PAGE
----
Inclusive corporate leadership is now at the forefront of discussions related to corporate governance. Two corporate theories help to explain the rise in prominence of diversity, equity, and inclusion (“DEI”) efforts in corporate leadership. First, an expanded definition of corporate purpose which elevated the idea of the importance of stakeholders, contributed to the momentum from business and legal quarters for broader corporate inclusion. Second, the increasing publicness of corporations—the social expectation of how large, typically public corporations should act given their position of power—also led to corporations becoming more active in the DEI space. It is against this backdrop that companies began to embrace diversity measures in form and sometimes, substance. Put simply, for companies to attract and retain talent, customers, and investors, their leaders need to lead—or at least be perceived to lead—on corporate inclusivity, especially with respect to the most visible members. However, the implementation of DEI measures within corporate leadership has not been without its challenges. Some have characterized such measures as “woke capital.” Too often, such efforts are limited to press releases, speeches, and reports on diversity statistics. In other words, companies emphasize form over substance.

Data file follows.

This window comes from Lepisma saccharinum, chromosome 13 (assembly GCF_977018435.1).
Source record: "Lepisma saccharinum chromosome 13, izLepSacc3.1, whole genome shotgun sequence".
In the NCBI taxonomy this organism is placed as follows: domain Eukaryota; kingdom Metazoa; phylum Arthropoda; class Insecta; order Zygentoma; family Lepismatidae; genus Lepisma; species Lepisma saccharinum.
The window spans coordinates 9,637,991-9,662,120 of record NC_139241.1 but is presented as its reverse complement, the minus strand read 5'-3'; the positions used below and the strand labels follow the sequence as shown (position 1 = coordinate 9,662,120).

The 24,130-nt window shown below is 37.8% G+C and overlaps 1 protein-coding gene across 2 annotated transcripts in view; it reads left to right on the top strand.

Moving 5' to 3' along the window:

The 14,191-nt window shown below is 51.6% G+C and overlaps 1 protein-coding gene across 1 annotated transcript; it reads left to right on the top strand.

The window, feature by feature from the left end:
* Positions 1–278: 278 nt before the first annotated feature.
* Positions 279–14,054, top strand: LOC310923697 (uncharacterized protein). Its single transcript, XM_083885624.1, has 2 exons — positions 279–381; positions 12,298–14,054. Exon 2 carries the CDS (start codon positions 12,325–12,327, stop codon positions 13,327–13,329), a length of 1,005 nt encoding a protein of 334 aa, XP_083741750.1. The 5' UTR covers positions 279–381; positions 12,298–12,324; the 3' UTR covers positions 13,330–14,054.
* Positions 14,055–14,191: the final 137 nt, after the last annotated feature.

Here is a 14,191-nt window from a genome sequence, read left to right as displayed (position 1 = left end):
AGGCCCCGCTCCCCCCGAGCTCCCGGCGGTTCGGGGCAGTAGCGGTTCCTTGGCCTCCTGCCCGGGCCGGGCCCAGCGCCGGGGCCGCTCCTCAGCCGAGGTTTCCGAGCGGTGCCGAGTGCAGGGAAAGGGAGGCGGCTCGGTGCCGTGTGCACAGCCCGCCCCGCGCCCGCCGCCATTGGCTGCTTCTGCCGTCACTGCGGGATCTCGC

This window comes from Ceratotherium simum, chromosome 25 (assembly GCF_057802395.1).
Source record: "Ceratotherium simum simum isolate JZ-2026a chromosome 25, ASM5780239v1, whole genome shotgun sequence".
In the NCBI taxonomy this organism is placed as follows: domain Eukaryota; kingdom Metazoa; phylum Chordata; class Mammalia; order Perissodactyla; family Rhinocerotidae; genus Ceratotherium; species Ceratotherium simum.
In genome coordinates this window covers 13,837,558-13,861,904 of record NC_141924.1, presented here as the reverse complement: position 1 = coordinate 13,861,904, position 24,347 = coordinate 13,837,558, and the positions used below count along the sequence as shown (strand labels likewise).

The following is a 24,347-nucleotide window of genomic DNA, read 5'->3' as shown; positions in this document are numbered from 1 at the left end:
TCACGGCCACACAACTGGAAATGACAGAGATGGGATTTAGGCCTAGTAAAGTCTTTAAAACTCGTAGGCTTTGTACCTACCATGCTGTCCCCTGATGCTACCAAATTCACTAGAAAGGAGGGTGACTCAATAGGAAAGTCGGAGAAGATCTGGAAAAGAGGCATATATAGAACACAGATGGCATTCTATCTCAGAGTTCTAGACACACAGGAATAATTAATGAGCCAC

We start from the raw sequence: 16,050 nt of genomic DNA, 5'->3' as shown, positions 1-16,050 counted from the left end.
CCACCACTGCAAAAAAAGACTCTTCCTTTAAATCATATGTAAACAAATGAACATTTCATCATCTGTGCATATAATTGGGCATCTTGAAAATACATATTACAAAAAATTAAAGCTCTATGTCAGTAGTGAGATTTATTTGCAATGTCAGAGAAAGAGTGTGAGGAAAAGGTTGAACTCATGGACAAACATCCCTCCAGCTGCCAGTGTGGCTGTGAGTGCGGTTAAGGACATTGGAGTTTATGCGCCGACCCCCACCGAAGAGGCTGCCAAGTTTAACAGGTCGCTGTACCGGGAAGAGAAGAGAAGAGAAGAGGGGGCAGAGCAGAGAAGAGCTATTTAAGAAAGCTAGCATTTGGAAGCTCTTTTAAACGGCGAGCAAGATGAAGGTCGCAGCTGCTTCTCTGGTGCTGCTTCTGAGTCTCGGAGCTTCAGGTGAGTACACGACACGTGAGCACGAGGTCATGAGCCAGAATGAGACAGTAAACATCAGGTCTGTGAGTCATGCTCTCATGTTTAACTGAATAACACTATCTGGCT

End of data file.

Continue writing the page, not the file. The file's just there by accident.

This Article analyzes how the reconceiving of corporate purpose and societal pressures has impacted corporations’ implementation of DEI measures in the boardroom and throughout the corporation itself. In addition, this Article explores the question of whether a company can ground the fiduciary duties of officers and directors in its duties to society generally. As a complement to environmental, social, and governance and human capital management-related activities of companies, this Article also proposes ways to hold senior executives and boards accountable for diversity-related goals that are touted in public forums. It identifies legal and business mechanisms that could amplify corporate DEI commitments or spur more action.
Jennifer S. Fan, Woke Capital Revisited, 46 SEATTLE U. L. REV. 421 (2023).
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